Auto insurance deductibles apply to each claim you file, which means that you'll pay the deductible stated in your policy every time you file a claim. If the damages don't meet the deductible's threshold, you'll pay for the costs out of pocket. Usually, you'll only pay a deductible on your comprehensive and collision coverage, but some comprehensive claims may not require a deductible, such as windshield claims in some states. You may also have a deductible on your uninsured motorist property damage and personal injury protection coverage. A deductible doesn't apply to claims filed under your liability coverage.

Pro tip:

Many insurers, including Progressive, offer a disappearing deductible program for those who drive accident and violation-free (known as the Deductible Savings Bank here at Progressive*). This type of program allows your deductible to decrease or even be waived altogether in some instances. You can also find disappearing deductibles for other policies, including RV, motorcycle, and boat insurance. Learn more about Progressive's Deductible Savings Bank.

Property insurance deductibles

Homeowners, renters, and condo insurance deductibles are similar to auto deductibles — you'll pay a deductible each time you file a claim. Since damages to your home tend to be pricier, paying a lower deductible can reduce the larger out-of-pocket costs and soften the financial blow of repairs.

Health insurance deductibles

Unlike auto and property deductibles, your health insurance deductible is the amount you must spend out of pocket before your insurance pays for most types of care. Once you hit your deductible, your insurance starts paying for a portion of your covered medical expenses. Some health plans may even have separate deductibles for certain categories, such as in-network or out-of-network care. Health insurance deductibles apply on an annual basis, which means your deductible will reset when your policy renews.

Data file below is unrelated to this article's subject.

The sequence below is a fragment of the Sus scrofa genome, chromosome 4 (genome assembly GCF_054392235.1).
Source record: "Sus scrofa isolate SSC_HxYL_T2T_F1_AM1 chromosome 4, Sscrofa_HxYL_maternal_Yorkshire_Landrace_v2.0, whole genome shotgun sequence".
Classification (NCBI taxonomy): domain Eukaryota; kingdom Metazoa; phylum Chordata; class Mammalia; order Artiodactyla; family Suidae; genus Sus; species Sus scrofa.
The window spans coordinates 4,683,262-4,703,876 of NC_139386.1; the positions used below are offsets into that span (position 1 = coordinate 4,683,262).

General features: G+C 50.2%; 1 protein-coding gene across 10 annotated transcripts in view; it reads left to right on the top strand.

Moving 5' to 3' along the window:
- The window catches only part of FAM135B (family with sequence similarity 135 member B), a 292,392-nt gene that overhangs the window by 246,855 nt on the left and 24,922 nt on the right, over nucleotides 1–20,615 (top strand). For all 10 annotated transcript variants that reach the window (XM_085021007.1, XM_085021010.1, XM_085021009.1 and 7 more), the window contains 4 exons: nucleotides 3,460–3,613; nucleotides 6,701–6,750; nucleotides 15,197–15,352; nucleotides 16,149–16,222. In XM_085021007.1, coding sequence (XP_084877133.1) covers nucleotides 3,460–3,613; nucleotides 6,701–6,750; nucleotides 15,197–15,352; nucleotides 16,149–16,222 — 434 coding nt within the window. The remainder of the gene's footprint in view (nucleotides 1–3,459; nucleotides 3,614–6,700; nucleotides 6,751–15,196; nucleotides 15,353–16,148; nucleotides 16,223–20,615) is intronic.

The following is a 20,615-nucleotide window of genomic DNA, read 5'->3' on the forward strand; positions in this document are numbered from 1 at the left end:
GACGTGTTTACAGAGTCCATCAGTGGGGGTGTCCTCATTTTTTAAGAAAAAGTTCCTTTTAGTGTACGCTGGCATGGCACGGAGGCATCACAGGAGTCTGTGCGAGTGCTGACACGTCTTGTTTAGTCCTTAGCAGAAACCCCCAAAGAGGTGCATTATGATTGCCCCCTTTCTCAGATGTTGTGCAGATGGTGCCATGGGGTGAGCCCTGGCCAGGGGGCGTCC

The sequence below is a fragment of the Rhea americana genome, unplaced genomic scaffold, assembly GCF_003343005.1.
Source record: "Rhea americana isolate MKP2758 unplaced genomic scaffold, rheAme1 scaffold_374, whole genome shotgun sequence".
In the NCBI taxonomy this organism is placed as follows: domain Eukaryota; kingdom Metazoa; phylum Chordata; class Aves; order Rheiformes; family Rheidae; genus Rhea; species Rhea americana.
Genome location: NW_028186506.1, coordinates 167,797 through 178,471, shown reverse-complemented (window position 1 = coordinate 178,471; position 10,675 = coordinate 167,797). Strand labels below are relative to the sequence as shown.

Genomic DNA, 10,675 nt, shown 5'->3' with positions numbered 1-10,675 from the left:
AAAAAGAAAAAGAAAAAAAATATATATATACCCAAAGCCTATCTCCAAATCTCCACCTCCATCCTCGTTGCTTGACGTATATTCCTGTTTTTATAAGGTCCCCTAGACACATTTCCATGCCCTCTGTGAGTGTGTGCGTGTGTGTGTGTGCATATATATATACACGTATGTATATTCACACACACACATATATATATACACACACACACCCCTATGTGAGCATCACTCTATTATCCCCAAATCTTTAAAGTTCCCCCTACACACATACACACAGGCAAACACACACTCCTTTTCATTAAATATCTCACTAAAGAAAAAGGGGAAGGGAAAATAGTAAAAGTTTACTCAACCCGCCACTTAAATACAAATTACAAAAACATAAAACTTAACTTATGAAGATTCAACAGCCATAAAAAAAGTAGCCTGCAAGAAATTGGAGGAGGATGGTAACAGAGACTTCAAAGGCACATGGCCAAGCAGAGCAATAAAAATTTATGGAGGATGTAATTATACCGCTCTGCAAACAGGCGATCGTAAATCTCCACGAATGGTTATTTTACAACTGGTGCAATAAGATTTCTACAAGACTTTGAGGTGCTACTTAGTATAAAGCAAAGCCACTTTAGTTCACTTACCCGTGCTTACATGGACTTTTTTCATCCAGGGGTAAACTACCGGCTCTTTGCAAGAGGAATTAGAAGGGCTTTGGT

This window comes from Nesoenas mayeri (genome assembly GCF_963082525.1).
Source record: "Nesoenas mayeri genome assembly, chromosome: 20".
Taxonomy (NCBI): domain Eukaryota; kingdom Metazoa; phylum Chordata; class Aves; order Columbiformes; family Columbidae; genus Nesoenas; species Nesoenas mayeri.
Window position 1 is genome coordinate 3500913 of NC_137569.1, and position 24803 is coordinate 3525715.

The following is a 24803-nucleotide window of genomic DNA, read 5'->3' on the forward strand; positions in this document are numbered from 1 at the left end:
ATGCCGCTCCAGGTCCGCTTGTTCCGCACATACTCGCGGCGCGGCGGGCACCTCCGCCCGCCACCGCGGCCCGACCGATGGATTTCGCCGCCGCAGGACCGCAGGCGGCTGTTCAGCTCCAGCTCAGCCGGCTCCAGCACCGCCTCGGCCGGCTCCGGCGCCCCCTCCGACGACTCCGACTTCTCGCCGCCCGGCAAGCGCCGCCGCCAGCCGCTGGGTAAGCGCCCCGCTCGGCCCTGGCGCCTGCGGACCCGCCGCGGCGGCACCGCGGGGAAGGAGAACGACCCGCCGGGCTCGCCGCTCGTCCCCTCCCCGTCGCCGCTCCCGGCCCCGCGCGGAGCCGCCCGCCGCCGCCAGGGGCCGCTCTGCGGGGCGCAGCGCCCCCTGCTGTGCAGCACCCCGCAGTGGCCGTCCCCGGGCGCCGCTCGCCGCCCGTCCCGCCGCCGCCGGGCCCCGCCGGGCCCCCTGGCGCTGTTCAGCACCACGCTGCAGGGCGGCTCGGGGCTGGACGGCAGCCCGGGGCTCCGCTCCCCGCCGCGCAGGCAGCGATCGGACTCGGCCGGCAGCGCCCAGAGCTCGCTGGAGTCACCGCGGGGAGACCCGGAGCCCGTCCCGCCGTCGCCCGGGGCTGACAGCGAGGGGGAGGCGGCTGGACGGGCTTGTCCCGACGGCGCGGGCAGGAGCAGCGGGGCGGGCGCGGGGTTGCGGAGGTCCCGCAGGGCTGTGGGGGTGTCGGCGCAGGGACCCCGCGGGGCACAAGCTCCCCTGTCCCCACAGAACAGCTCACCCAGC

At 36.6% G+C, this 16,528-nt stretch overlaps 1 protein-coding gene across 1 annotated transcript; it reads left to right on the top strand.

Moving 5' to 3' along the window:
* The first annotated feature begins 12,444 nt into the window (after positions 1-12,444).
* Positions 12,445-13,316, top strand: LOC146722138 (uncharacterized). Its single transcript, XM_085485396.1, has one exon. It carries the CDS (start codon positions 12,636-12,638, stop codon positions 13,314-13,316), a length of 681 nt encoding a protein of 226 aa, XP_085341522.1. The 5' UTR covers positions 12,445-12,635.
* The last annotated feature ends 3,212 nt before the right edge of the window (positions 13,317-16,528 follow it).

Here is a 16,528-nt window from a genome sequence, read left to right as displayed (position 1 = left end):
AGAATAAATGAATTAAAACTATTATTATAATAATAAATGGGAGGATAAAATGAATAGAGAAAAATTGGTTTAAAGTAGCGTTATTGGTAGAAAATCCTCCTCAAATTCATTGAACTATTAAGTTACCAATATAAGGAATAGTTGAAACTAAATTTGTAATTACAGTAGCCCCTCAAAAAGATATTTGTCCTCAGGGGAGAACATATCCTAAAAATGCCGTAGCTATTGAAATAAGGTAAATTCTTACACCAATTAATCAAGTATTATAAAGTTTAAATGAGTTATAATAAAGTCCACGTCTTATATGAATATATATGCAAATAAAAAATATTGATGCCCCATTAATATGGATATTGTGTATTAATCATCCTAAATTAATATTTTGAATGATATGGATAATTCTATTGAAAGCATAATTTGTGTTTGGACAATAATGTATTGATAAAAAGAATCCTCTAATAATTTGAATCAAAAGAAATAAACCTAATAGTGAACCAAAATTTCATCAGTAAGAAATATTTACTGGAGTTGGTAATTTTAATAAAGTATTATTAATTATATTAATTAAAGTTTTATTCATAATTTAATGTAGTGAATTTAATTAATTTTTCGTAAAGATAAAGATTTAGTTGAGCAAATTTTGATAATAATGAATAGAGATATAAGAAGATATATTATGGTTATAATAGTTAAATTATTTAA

For example, if you have a $2,000 deductible and spend that much on healthcare during the year, your insurance will start paying for a portion of any subsequent covered medical bills until the end of the year. The next year, your deductible will apply again, and you'll need to spend $2,000 on medical expenses before your insurance starts covering these expenses. Note that most policies have a maximum out-of-pocket limit as well, beyond which your insurer generally covers 100% of your eligible medical bills. In addition, certain expenses might be covered by a health insurance plan regardless of whether or not you have met the deductible.

Learn more about how health insurance works.

Other insurance types

Deductibles also apply to other types of insurance and even some protection plans. Here are a few other types of insurance/plans and how their deductibles work:

  • Boat, motorcycle, & RV insurance: All have deductibles that may apply to claims filed under comprehensive and collision coverage. In some cases, a deductible may apply to uninsured motorist property damage and personal injury protection coverage claims.
  • Pet insurance: Typically includes an annual deductible, like health insurance.
  • Home warranty: Includes deductibles that are paid per claim, like auto and home insurance.